Modeling Movement Winter Update

Modeling Movement: Visualization of Inhabited Space

During our time at the summer workshop in Venice, we created a simple prototype of an Agent Based Modeling (ABM) system. This prototype sketched out a technical workflow for introducing autonomous agents into our existing 3D model of the Istanbul Toptasi Asylum. We received valuable feedback at and after our presentation in Venice both from the workshop organizers and members of other teams. Since our return from the workshop, we have been defining both a theoretical and technical framework to create a robust series of studies.

Although the ultimate aim is to create an ABM framework, the objective of the modeling at this stage is analyzing whether or not the scripted rules of daily life in the asylum could be implemented given the number and types of admitted patients in the year 1911. We will iterate the process by adjusting the attributes and detailing the rules where they are ambiguous to come up with various scenarios. The ultimate aim is to be able to make arguments about the daily experience of the asylum inhabitants in the absence of textual evidence produced by them, such as letters, diaries.

Modeling Movement Agents

Modeling Movement Agents

The theoretical framework defines the attributes, rules, and timing of the ABM simulations. Agents in the Toptasi Asylum simulation adhere to a strict set of general rules. These rules allow the agents to behave autonomously over a long simulation time using only their initial programmed instructions. Below is a set of attributes and rules applied to the patient population in the asylum:

Toptasi Asylum Patient (Agent) Attributes

Each agent represents an asylum inhabitant that belongs to one type
(In this case: Patient. Others are Medical Officer, Medical Attendant, Administrative Officer, Administrative Attendant)

Each agent belongs to one ward in the asylum
(Classification of the Toptasi Asylum into separate wards based on disease type)

Each agent belongs to one sex that ties into the block and ward that they are admitted (Female/Male)

Each agent is in one state
(Classification of patients based on their recorded diagnosis)

Toptasi Asylum Patient (Agent) Simulation Rules

An agent starts the day, cleans self and makes their bed at 07:00

An agent proceeds to have breakfast in a dining hall at 08:00

An agent needs to be in their ward between 09:00-11:00 for daily medical visits

An agent proceeds to have lunch in a dining hall at 11:00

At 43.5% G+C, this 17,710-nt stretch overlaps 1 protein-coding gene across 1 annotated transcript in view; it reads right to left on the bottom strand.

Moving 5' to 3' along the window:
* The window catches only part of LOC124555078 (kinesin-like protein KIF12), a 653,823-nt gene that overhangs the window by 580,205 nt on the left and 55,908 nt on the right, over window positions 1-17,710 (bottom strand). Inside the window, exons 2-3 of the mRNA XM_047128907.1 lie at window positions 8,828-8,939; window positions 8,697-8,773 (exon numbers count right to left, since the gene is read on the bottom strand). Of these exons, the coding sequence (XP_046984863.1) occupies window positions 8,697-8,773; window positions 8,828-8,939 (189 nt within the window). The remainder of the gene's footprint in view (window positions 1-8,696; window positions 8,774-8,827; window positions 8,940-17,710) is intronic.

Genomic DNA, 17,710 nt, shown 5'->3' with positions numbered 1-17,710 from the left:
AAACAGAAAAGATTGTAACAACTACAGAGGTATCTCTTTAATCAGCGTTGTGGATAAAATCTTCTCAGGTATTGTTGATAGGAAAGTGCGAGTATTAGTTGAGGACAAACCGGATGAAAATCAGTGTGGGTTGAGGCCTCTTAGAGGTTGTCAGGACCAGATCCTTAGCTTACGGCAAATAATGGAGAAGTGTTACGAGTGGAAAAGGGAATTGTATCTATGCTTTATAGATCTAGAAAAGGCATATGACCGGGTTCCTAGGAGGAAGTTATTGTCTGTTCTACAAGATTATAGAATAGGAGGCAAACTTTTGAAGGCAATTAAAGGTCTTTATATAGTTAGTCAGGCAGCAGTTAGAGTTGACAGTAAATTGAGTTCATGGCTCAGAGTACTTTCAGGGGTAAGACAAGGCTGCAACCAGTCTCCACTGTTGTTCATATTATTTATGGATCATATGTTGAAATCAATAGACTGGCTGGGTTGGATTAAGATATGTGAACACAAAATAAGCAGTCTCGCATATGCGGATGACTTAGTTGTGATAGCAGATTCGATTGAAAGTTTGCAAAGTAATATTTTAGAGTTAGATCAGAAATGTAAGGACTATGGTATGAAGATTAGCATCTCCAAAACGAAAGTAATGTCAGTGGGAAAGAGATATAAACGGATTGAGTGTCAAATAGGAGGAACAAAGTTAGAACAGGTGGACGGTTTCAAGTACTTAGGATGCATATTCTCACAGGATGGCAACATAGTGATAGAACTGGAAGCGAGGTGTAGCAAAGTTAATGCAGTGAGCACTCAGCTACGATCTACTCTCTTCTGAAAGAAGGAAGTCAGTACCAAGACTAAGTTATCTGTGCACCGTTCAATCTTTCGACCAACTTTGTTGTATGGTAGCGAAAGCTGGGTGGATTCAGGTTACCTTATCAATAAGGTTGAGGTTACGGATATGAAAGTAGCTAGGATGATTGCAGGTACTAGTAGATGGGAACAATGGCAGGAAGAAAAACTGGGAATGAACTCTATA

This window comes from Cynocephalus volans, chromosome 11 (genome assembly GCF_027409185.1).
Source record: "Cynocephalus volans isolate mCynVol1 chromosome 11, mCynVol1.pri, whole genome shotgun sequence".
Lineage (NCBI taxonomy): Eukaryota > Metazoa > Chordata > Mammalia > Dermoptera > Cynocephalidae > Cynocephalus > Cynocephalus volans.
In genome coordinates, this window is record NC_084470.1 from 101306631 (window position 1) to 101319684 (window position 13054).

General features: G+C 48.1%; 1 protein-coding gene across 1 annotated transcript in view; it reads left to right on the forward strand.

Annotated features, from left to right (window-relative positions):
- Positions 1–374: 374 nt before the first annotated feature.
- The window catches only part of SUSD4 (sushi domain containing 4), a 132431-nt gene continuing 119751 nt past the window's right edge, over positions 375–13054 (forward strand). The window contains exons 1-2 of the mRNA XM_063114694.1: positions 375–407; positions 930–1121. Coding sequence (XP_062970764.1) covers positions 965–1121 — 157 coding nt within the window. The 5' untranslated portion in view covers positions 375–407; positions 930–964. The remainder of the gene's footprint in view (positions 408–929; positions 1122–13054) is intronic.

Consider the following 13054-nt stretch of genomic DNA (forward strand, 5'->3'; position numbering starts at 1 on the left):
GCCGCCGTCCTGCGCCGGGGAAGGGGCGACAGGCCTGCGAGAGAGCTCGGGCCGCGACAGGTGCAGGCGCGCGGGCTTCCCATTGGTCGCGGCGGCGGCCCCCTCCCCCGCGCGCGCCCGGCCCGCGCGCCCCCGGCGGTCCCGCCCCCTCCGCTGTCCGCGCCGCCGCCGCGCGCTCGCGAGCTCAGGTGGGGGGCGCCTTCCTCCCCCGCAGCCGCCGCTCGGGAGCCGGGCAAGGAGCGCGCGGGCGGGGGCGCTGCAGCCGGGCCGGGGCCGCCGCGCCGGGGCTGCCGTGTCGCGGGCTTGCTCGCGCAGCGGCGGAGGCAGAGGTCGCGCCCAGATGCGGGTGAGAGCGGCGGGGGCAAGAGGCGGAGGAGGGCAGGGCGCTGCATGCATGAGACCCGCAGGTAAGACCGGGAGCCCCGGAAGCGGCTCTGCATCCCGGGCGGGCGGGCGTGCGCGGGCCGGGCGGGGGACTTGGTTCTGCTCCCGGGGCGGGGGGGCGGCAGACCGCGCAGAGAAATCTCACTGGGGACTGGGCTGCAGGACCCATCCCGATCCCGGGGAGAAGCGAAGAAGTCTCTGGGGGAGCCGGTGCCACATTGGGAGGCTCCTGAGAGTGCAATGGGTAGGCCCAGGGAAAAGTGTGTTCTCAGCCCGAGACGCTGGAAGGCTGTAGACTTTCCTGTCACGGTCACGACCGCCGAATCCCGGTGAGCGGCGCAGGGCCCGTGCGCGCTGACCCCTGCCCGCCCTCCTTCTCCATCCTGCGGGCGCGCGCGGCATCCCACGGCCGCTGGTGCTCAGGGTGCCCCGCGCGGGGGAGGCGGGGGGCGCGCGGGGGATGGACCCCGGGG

An agent has time dedicated to a mixture of airing, exercise, socializing, education etc between 12:00-16:00

An agent proceeds to have dinner in a dining hall at 16:00

An agent proceeds to their ward for down time and eventually sleep at 17:00

Toptasi Agent Simulation Model Timing

A single clock increments each minute of simulated time. This clock broadcasts the current time to all agents for their internal itinerary movement. The simulation may run in either real time, where a minute within the simulation equates to a minute outside the simulation, or in a compressed timeline where the simulation clock calculates at a higher rate.

Our ABM platform is built within the Unity3D application as a coordinated set of C# scripts. Agents are prefabricated scripted objects instantiated by our system that use the existing Unity3D codebase to pathfind and navigate within the 3D model. The agents  are generated parametrically by a natural language external text file. This file programmatically creates a cohort of agents, setting a number of common attributes within the cohort. These attributes are used to determine the number of agents, their qualities and states, their designated “home” location, and a number of identifiers employed in agent-to-agent and agent-to-location testing. Additionally, the daily routine of each agent in the cohort is supplied through a set of time:location pairs that trigger agent movement by the master simulation clock. Technically this file format is a JSON file to allow for easy parsing into the Agent Based Modeling system. By generating the agents from an external file, rather than a “hard coded” definition within a script, our system is flexible enough to allow other types of experiments that might operate at a different time span or spatial scale/formation.

Throughout the simulation agents continuously test a number of conditions using iterative and highly accurate raycasting methods: the proximity and visual connection to other agents, exposure to natural light and intervisibility to specific architectural and programmatic features. The outcome of these conditions are stored as data within each Agent and are downloadable into a master external CSV file. The output CSV file makes the agents’ data available for data processing and visualization.

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